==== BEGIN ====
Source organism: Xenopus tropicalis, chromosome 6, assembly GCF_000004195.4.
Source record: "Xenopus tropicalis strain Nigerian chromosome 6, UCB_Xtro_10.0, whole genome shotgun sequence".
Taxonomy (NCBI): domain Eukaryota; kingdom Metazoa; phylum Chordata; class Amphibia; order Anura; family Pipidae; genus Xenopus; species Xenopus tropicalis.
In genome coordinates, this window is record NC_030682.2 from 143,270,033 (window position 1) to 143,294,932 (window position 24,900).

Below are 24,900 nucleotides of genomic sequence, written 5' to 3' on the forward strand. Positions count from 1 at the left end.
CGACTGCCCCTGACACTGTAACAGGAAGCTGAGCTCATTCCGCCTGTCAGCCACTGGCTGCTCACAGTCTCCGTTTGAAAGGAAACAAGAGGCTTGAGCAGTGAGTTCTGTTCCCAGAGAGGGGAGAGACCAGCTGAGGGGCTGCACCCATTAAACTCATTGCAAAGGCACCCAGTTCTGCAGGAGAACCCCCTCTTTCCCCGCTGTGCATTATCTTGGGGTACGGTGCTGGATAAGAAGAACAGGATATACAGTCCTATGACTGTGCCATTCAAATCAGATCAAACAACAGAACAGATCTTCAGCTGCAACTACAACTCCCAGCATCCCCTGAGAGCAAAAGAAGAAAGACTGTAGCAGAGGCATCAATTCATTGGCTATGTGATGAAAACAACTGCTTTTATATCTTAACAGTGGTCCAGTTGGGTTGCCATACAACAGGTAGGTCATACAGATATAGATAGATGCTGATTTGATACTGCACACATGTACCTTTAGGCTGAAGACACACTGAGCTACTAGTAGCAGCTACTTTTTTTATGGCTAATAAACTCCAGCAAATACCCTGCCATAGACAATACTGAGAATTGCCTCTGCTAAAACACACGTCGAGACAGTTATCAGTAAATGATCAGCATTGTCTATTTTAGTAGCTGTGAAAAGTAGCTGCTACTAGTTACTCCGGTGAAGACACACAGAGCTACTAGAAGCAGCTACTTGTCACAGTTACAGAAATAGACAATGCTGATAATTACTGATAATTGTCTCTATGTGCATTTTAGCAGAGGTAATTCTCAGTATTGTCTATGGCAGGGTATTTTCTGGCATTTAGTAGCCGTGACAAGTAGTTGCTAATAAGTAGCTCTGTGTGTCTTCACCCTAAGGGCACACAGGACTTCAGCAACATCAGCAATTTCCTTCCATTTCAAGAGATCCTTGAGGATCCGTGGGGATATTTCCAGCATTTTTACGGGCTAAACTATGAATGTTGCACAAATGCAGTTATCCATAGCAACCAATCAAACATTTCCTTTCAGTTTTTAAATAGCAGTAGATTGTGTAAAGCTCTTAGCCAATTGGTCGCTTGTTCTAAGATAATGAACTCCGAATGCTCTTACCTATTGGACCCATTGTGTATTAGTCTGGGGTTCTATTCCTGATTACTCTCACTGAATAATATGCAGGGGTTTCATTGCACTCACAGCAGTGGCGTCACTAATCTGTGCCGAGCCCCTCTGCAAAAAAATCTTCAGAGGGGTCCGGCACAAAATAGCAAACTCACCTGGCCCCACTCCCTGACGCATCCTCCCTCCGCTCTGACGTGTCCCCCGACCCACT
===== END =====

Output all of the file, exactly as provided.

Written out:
Source organism: Xenopus tropicalis, chromosome 6, assembly GCF_000004195.4.
Source record: "Xenopus tropicalis strain Nigerian chromosome 6, UCB_Xtro_10.0, whole genome shotgun sequence".
Taxonomy (NCBI): domain Eukaryota; kingdom Metazoa; phylum Chordata; class Amphibia; order Anura; family Pipidae; genus Xenopus; species Xenopus tropicalis.
In genome coordinates, this window is record NC_030682.2 from 143,270,033 (window position 1) to 143,294,932 (window position 24,900).

Below are 24,900 nucleotides of genomic sequence, written 5' to 3' on the forward strand. Positions count from 1 at the left end.
CGACTGCCCCTGACACTGTAACAGGAAGCTGAGCTCATTCCGCCTGTCAGCCACTGGCTGCTCACAGTCTCCGTTTGAAAGGAAACAAGAGGCTTGAGCAGTGAGTTCTGTTCCCAGAGAGGGGAGAGACCAGCTGAGGGGCTGCACCCATTAAACTCATTGCAAAGGCACCCAGTTCTGCAGGAGAACCCCCTCTTTCCCCGCTGTGCATTATCTTGGGGTACGGTGCTGGATAAGAAGAACAGGATATACAGTCCTATGACTGTGCCATTCAAATCAGATCAAACAACAGAACAGATCTTCAGCTGCAACTACAACTCCCAGCATCCCCTGAGAGCAAAAGAAGAAAGACTGTAGCAGAGGCATCAATTCATTGGCTATGTGATGAAAACAACTGCTTTTATATCTTAACAGTGGTCCAGTTGGGTTGCCATACAACAGGTAGGTCATACAGATATAGATAGATGCTGATTTGATACTGCACACATGTACCTTTAGGCTGAAGACACACTGAGCTACTAGTAGCAGCTACTTTTTTTATGGCTAATAAACTCCAGCAAATACCCTGCCATAGACAATACTGAGAATTGCCTCTGCTAAAACACACGTCGAGACAGTTATCAGTAAATGATCAGCATTGTCTATTTTAGTAGCTGTGAAAAGTAGCTGCTACTAGTTACTCCGGTGAAGACACACAGAGCTACTAGAAGCAGCTACTTGTCACAGTTACAGAAATAGACAATGCTGATAATTACTGATAATTGTCTCTATGTGCATTTTAGCAGAGGTAATTCTCAGTATTGTCTATGGCAGGGTATTTTCTGGCATTTAGTAGCCGTGACAAGTAGTTGCTAATAAGTAGCTCTGTGTGTCTTCACCCTAAGGGCACACAGGACTTCAGCAACATCAGCAATTTCCTTCCATTTCAAGAGATCCTTGAGGATCCGTGGGGATATTTCCAGCATTTTTACGGGCTAAACTATGAATGTTGCACAAATGCAGTTATCCATAGCAACCAATCAAACATTTCCTTTCAGTTTTTAAATAGCAGTAGATTGTGTAAAGCTCTTAGCCAATTGGTCGCTTGTTCTAAGATAATGAACTCCGAATGCTCTTACCTATTGGACCCATTGTGTATTAGTCTGGGGTTCTATTCCTGATTACTCTCACTGAATAATATGCAGGGGTTTCATTGCACTCACAGCAGTGGCGTCACTAATCTGTGCCGAGCCCCTCTGCAAAAAAATCTTCAGAGGGGTCCGGCACAAAATAGCAAACTCACCTGGCCCCACTCCCTGACGCATCCTCCCTCCGCTCTGACGTGTCCCCCGACCCACT